Oil characterization plays an important role in integrated geophysical, geological and reservoir engineering studies. From project inception, correctfluid characterization can provide useful information -about reservoirdescription and compartmentalization as well as properly defining fluidbehavior for engineering calculations. In this paper four field examples arepresented to illustrate (1) how to use equation of state (EOS) oilcharacterization to check the accuracy of fluid sampling procedures andlaboratory fluid property measurements, and (2) how to use EOS oilcharacterization to check for consistency between the geological/geophysicalreservoir description and actual field performance (e.g. produced gas-oilratio). This results in a better reservoir model and makes further engineeringand simulation tasks much easier.
Integrated reservoir studies are usually initiated after the reservoir inquestion has been on production for many years. This provides sufficient dataon field performance to ensure that some matching of calculations to actualhistory can be done. To conduct such studies engineers generally have to useavailable data including existing PVT data. In most cases the existing PVTdata, which may have been collected right after completion of the initialdevelopment wells before field production or after many years of production, can show considerable inconsistency. In addition, some key data may not havebeen measured or some of the data may not reflect actual reservoir performance, such as gas-oil ratio (GOR). It is therefore important, from the outset of aproject, to check the consistency of available PVT data with the productiontest data and with the geological description before using it in a reservoirsimulation study.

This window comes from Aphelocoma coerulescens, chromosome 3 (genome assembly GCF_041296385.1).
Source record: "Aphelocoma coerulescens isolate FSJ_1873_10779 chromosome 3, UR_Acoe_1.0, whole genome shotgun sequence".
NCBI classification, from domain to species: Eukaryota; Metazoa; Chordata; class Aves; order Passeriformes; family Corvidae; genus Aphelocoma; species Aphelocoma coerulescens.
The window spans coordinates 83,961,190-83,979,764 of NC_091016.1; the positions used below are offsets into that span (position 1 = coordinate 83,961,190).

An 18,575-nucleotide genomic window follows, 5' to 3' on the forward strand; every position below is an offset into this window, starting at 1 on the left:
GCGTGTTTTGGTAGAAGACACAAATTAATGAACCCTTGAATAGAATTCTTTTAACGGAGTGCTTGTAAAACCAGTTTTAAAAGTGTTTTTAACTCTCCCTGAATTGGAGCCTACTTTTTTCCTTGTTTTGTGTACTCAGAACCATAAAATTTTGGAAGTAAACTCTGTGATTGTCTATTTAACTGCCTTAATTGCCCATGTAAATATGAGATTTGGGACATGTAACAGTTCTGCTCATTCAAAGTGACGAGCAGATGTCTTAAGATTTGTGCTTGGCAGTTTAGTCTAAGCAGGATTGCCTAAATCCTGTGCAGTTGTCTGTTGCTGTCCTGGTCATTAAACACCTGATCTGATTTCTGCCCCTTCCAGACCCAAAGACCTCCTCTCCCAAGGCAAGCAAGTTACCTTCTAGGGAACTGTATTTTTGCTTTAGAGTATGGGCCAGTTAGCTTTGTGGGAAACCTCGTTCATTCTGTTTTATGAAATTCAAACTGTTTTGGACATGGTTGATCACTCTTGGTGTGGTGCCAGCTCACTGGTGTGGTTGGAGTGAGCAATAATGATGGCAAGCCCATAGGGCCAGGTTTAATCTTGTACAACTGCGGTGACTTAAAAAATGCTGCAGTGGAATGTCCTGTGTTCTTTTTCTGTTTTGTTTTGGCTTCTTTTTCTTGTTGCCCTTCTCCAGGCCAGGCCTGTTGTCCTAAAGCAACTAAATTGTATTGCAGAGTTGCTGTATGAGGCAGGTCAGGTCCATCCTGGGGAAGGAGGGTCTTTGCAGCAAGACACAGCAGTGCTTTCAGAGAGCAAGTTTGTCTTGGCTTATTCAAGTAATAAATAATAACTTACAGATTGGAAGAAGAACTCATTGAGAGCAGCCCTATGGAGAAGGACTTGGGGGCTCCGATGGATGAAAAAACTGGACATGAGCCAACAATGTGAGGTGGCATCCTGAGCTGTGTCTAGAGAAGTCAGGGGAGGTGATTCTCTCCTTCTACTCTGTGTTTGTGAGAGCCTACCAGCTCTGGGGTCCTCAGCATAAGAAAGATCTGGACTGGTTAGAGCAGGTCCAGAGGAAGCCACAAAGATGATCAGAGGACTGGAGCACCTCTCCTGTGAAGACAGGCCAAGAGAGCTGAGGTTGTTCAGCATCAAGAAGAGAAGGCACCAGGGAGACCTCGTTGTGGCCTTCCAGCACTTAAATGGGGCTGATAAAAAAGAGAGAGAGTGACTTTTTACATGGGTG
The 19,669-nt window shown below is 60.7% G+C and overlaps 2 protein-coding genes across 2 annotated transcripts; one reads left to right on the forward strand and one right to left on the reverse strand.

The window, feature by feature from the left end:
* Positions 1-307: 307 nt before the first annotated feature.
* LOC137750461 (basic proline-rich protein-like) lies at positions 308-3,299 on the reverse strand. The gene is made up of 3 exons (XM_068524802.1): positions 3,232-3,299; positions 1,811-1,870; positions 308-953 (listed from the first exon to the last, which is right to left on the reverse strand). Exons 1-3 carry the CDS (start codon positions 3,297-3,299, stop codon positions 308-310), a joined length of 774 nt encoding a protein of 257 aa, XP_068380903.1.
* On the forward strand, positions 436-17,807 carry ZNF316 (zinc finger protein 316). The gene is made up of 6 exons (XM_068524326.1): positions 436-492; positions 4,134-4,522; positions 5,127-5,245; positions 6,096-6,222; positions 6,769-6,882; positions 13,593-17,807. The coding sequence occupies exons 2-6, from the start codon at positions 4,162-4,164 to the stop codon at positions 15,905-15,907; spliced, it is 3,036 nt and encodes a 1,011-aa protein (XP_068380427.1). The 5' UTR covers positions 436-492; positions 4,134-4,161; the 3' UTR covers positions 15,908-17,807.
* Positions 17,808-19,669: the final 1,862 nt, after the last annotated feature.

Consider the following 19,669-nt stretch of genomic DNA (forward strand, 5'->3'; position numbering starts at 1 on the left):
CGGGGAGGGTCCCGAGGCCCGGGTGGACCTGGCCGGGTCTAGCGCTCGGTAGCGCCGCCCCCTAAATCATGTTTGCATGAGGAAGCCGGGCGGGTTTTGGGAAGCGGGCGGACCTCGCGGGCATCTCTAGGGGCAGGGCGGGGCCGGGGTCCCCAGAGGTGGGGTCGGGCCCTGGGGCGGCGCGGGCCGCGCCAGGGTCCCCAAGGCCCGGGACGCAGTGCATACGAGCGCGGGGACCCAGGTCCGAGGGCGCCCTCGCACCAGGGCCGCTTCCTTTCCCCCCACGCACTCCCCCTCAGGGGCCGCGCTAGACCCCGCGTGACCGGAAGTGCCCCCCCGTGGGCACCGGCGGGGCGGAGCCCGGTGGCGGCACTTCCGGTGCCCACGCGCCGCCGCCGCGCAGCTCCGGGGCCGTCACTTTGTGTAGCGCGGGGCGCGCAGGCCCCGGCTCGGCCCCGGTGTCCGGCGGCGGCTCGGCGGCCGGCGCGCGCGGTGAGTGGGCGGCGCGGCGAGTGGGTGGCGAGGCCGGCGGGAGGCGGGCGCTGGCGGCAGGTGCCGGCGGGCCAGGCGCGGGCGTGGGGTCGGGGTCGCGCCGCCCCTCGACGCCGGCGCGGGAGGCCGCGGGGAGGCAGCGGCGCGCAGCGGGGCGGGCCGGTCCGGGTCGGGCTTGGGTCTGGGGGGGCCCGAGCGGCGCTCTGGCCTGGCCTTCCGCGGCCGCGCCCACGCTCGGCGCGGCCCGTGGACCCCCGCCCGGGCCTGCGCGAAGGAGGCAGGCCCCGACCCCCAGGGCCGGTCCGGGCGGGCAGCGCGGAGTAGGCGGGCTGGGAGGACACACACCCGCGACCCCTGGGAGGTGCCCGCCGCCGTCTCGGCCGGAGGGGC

EOS models are used by engineers to identify such inconsistencies in the PVTdata and to calculate data which may not have been measured or is obviouslyincorrect. Before an EOS can be used, one must first correctly tune itsparametersl, that is, characterize the oil. Hence oilcharacterization plays an important role in the integrated reservoir study. Correct fluid characterization enables accurate EOS fluid property predictionswhich can provide useful information about reservoir description and compartmentalization, as well as properly defining fluid behavior forengineering calculations. In this paper we use four actual field examples toillustrate the procedures used.
Reservoir fluids are comprised of a very complex mixture of naturally occurringcompounds. These compounds are principally hydrocarbons ranging from methane toasphalt. There are no fixed rules on the distribution of hydrocarbons inreservoirs. Fluids in reservoirs can exist as either single phase (gas orliquid), two phase (gas and liquid) or multiphase (gas, liquid, liquid) fluidsdepending on the reservoir conditions and the components present. The abilityto predict production rates, optimize production strategies' and designproduction facilities depends on a knowledge of the properties of the reservoirfluid, not just at the original reservoir conditions, but also at a great manyconditions on the subsequent depletion and production path.
It is usually impractical, due to cost, time or lack of sufficient sample toconduct laboratory analyses for such a wide range of conditions.